The first British public libraries were established under the Museum Act, in Canterbury (1847), Warrington (1848), and Salford (1850). The 1850 Public Libraries Act, piloted by William Ewart against stiff opposition, empowered borough councils in England and Wales (extended to Scotland in 1853) with a population of 10,000 plus to spend a halfpenny rate on libraries and museums. By 1866 the population limit was removed, and by the turn of the century some 400 libraries had been set up.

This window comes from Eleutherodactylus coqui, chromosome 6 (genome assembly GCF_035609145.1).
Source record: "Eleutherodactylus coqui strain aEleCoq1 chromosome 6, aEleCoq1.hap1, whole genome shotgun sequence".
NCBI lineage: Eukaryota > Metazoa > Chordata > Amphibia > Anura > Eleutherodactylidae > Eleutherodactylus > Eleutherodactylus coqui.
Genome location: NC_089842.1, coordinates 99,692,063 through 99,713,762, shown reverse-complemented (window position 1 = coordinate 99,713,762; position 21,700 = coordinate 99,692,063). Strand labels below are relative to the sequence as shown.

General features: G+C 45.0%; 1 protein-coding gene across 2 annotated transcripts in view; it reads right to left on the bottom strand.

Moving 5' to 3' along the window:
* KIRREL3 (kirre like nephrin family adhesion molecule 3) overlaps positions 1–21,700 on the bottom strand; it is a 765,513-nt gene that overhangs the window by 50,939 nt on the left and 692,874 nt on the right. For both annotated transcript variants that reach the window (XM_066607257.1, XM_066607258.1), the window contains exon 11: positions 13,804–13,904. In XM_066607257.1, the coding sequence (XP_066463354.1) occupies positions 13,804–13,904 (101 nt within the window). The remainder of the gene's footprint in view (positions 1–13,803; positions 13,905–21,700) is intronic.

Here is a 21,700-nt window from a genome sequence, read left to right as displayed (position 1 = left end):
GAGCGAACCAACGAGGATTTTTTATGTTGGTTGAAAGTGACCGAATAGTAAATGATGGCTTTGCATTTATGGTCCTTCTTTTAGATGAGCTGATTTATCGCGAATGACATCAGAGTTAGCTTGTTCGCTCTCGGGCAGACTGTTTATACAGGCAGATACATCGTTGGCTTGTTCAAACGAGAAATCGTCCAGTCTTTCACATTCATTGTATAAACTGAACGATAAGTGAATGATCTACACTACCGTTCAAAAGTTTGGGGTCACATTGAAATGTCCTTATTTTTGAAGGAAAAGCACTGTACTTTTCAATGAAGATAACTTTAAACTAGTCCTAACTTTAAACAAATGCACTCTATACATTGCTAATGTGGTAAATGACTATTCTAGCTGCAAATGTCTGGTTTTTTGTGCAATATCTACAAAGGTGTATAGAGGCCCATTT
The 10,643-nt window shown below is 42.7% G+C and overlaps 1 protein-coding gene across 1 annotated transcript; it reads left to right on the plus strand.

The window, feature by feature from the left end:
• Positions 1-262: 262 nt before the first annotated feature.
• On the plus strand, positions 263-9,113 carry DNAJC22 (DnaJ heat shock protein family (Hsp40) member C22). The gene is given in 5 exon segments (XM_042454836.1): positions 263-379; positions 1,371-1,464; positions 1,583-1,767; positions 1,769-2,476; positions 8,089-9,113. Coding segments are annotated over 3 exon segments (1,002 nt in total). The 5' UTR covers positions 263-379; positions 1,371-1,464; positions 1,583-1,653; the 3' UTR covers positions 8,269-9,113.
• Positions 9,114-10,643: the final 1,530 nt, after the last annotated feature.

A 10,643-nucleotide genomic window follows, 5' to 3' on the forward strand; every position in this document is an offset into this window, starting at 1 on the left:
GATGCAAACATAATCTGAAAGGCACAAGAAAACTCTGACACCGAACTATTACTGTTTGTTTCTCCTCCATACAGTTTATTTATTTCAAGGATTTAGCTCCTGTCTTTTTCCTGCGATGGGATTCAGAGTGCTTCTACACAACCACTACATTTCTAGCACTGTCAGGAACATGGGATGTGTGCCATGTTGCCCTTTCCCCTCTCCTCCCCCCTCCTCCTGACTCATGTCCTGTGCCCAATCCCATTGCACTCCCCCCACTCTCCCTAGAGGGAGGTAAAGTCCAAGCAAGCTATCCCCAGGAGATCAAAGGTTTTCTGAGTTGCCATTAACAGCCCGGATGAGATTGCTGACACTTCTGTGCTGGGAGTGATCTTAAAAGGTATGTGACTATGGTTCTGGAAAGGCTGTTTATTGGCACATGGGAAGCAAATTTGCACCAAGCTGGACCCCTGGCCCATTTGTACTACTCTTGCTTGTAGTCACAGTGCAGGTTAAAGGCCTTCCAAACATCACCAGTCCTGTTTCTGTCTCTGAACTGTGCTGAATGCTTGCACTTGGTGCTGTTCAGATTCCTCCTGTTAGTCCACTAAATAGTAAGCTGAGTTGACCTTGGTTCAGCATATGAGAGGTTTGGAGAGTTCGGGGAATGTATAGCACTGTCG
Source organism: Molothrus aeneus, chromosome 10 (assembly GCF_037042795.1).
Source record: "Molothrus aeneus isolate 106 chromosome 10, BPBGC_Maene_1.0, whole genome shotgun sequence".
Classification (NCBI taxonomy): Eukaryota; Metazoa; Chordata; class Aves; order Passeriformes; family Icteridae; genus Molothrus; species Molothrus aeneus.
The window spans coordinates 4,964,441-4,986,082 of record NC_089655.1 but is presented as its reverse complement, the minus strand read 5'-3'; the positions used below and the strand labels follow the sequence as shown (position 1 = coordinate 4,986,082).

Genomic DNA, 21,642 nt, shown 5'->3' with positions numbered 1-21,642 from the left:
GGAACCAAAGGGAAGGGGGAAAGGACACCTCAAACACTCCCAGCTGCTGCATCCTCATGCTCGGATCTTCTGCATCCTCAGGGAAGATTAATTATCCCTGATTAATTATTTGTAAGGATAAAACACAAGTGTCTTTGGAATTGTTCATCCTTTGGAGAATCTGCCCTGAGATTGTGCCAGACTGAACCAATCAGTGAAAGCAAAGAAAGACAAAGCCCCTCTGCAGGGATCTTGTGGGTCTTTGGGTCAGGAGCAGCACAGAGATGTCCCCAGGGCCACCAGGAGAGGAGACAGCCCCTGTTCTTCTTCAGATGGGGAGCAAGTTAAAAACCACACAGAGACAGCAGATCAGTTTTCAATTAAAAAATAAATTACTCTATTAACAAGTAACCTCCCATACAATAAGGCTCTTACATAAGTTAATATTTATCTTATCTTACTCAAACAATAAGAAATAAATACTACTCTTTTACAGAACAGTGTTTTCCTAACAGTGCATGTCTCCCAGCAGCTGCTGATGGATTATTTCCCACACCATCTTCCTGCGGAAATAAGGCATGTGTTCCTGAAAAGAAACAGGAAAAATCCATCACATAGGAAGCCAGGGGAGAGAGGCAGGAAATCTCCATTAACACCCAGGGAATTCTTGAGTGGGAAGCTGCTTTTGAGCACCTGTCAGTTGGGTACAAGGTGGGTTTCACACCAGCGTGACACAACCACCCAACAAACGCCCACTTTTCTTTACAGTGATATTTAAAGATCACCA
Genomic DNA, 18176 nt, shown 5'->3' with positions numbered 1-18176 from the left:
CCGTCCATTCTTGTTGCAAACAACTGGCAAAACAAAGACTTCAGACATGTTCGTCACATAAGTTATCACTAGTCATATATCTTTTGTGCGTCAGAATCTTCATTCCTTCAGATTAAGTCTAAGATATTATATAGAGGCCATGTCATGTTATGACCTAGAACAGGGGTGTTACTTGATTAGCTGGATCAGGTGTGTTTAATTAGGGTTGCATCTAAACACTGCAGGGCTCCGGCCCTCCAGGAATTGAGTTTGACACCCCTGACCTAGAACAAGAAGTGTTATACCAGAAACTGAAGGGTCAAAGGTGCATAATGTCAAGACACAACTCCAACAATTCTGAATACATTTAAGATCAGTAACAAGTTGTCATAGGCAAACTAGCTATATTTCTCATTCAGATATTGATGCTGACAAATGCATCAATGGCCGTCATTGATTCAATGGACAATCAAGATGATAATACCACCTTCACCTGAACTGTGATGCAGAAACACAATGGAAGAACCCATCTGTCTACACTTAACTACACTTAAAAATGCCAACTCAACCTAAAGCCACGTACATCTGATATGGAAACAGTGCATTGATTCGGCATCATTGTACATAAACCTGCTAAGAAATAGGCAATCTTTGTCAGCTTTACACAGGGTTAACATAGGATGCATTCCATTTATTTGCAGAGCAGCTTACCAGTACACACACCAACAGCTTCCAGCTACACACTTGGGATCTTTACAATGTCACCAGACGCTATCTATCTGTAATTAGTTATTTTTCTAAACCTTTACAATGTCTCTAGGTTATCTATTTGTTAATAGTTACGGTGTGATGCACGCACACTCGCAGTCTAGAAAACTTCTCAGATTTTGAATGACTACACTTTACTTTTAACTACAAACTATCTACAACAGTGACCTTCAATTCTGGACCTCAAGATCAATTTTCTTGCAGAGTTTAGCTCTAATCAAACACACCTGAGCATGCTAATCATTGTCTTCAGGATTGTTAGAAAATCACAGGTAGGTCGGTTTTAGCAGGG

By 1913 the American philanthropist Carnegie had given £2m for public libraries and John Passmore Edwards supported 24 libraries. After the First World War, the Public Libraries Act of 1919 removed the rate limitation and extended library powers to the counties. By 1928, with the help of the Carnegie Trust, most counties had started a library service. The Mitchell Report of 1924 and the Kenyon Report of 1927 reflected an increasing interest in library development, and marked a stage in the development of libraries for all. The Public Library service continued to grow despite being set back by the depression of 1931–3, helped by the overall increase of local government spending on libraries between 1928 and 1939. The growth of the county library service was a notable feature of the post‐war years, until it was arrested by the recession of the early 1980s.